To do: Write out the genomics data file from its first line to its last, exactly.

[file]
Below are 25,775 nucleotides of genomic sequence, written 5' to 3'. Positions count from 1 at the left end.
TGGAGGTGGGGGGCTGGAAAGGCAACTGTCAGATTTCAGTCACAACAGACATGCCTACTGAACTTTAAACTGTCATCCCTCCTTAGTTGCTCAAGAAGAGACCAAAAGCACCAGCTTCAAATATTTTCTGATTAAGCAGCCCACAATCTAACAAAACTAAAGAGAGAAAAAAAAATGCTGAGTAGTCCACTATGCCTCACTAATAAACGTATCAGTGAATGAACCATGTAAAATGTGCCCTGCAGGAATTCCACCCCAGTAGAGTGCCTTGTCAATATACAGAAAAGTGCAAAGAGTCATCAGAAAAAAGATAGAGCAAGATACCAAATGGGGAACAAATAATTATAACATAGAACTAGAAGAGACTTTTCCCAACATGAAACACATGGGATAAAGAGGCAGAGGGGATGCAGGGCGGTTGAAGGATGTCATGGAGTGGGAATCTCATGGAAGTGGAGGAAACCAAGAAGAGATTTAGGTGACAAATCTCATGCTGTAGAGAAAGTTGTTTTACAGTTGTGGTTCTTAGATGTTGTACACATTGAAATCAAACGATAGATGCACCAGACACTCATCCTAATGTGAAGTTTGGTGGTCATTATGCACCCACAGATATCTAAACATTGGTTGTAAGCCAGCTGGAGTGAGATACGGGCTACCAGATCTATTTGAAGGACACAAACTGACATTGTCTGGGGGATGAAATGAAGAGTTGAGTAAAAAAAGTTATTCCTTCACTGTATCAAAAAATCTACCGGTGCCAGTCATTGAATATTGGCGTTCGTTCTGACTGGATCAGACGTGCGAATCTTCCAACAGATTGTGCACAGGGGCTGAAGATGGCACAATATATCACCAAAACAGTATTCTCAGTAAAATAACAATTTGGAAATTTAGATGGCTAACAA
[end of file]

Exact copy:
Below are 25,775 nucleotides of genomic sequence, written 5' to 3'. Positions count from 1 at the left end.
TGGAGGTGGGGGGCTGGAAAGGCAACTGTCAGATTTCAGTCACAACAGACATGCCTACTGAACTTTAAACTGTCATCCCTCCTTAGTTGCTCAAGAAGAGACCAAAAGCACCAGCTTCAAATATTTTCTGATTAAGCAGCCCACAATCTAACAAAACTAAAGAGAGAAAAAAAAATGCTGAGTAGTCCACTATGCCTCACTAATAAACGTATCAGTGAATGAACCATGTAAAATGTGCCCTGCAGGAATTCCACCCCAGTAGAGTGCCTTGTCAATATACAGAAAAGTGCAAAGAGTCATCAGAAAAAAGATAGAGCAAGATACCAAATGGGGAACAAATAATTATAACATAGAACTAGAAGAGACTTTTCCCAACATGAAACACATGGGATAAAGAGGCAGAGGGGATGCAGGGCGGTTGAAGGATGTCATGGAGTGGGAATCTCATGGAAGTGGAGGAAACCAAGAAGAGATTTAGGTGACAAATCTCATGCTGTAGAGAAAGTTGTTTTACAGTTGTGGTTCTTAGATGTTGTACACATTGAAATCAAACGATAGATGCACCAGACACTCATCCTAATGTGAAGTTTGGTGGTCATTATGCACCCACAGATATCTAAACATTGGTTGTAAGCCAGCTGGAGTGAGATACGGGCTACCAGATCTATTTGAAGGACACAAACTGACATTGTCTGGGGGATGAAATGAAGAGTTGAGTAAAAAAAGTTATTCCTTCACTGTATCAAAAAATCTACCGGTGCCAGTCATTGAATATTGGCGTTCGTTCTGACTGGATCAGACGTGCGAATCTTCCAACAGATTGTGCACAGGGGCTGAAGATGGCACAATATATCACCAAAACAGTATTCTCAGTAAAATAACAATTTGGAAATTTAGATGGCTAACAA